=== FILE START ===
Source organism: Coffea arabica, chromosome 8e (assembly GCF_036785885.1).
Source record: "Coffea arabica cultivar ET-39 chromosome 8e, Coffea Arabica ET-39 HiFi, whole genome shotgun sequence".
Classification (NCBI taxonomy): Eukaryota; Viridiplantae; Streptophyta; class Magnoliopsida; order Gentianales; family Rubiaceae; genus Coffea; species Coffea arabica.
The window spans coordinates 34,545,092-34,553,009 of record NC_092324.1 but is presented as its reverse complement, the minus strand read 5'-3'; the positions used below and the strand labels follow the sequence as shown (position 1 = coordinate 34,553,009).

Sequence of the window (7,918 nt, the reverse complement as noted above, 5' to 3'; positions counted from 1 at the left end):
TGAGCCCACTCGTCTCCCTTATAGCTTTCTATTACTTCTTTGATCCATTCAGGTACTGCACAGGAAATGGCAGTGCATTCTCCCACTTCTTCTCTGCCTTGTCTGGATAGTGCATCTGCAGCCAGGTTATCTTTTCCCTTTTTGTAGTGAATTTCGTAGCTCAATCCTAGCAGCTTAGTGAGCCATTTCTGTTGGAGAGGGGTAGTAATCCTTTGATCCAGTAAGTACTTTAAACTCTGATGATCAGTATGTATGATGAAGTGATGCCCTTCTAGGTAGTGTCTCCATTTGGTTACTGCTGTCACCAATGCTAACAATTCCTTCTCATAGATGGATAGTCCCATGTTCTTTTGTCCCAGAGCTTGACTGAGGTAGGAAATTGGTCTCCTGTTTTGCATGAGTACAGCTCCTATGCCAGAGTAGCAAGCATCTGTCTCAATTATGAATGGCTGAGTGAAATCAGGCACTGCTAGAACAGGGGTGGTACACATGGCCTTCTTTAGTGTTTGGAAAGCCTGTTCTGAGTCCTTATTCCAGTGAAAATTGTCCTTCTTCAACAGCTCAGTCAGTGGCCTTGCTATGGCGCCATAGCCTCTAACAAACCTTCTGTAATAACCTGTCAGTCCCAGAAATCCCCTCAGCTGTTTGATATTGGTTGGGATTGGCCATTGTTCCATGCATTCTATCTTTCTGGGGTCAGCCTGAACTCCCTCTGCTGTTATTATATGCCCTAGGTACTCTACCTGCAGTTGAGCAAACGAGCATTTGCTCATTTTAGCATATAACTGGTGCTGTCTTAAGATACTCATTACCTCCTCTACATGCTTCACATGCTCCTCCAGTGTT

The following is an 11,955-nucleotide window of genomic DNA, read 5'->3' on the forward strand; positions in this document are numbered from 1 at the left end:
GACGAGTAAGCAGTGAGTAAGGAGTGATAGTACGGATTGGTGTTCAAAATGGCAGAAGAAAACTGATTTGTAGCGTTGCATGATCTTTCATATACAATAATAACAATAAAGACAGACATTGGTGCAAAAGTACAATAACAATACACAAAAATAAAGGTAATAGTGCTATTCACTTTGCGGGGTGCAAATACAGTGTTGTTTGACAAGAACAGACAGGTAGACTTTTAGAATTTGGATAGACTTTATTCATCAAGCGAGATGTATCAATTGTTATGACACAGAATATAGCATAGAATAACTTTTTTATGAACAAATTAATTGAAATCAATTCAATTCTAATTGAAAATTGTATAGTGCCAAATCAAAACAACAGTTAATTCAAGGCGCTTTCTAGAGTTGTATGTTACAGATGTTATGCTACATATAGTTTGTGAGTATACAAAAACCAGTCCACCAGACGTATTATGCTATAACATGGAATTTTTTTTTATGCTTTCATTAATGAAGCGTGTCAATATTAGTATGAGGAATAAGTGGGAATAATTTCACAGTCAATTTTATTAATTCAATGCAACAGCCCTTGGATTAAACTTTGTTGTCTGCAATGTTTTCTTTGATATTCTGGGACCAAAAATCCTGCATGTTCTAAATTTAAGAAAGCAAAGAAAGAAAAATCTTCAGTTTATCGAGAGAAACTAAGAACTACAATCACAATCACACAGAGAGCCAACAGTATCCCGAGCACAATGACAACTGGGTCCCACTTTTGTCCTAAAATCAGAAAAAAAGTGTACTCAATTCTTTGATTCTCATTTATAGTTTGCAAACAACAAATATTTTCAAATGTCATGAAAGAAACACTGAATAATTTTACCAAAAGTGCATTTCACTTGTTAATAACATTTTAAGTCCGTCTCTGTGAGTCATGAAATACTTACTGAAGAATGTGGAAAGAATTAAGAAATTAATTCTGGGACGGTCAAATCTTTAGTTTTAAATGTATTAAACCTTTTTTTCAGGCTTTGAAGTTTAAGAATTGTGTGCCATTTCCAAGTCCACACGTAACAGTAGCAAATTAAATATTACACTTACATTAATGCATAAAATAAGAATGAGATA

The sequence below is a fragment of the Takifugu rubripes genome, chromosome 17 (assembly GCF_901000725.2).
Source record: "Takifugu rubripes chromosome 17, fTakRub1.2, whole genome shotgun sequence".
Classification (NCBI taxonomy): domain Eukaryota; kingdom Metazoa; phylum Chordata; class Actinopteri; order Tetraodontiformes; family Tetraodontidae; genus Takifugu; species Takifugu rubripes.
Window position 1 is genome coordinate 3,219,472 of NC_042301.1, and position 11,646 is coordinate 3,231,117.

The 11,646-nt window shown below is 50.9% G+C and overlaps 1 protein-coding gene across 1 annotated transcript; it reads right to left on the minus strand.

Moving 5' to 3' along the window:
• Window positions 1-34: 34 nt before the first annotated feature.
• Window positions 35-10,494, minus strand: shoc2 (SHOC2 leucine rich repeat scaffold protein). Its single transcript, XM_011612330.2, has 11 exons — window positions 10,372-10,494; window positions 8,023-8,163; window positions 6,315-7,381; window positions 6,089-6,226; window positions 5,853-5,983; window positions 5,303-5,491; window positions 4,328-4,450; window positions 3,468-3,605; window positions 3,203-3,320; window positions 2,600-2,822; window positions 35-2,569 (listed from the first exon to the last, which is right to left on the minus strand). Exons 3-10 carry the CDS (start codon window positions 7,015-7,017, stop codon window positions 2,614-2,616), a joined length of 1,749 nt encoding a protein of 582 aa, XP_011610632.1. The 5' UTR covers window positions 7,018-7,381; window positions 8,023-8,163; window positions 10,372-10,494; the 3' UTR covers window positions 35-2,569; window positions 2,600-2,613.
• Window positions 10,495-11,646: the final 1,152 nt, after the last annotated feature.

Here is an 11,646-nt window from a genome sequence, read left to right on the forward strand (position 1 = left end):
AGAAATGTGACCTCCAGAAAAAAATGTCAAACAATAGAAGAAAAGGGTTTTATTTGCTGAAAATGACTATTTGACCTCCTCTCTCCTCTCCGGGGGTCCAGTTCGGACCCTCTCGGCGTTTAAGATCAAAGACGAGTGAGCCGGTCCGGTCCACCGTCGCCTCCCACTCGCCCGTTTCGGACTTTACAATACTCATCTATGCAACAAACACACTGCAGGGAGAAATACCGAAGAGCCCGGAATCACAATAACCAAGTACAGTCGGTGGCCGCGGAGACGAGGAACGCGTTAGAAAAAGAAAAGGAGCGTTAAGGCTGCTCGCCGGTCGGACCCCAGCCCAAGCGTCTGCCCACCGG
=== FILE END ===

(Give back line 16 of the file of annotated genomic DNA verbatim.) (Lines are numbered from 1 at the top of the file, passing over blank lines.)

• Window positions 35-10,494, minus strand: shoc2 (SHOC2 leucine rich repeat scaffold protein). Its single transcript, XM_011612330.2, has 11 exons — window positions 10,372-10,494; window positions 8,023-8,163; window positions 6,315-7,381; window positions 6,089-6,226; window positions 5,853-5,983; window positions 5,303-5,491; window positions 4,328-4,450; window positions 3,468-3,605; window positions 3,203-3,320; window positions 2,600-2,822; window positions 35-2,569 (listed from the first exon to the last, which is right to left on the minus strand). Exons 3-10 carry the CDS (start codon window positions 7,015-7,017, stop codon window positions 2,614-2,616), a joined length of 1,749 nt encoding a protein of 582 aa, XP_011610632.1. The 5' UTR covers window positions 7,018-7,381; window positions 8,023-8,163; window positions 10,372-10,494; the 3' UTR covers window positions 35-2,569; window positions 2,600-2,613.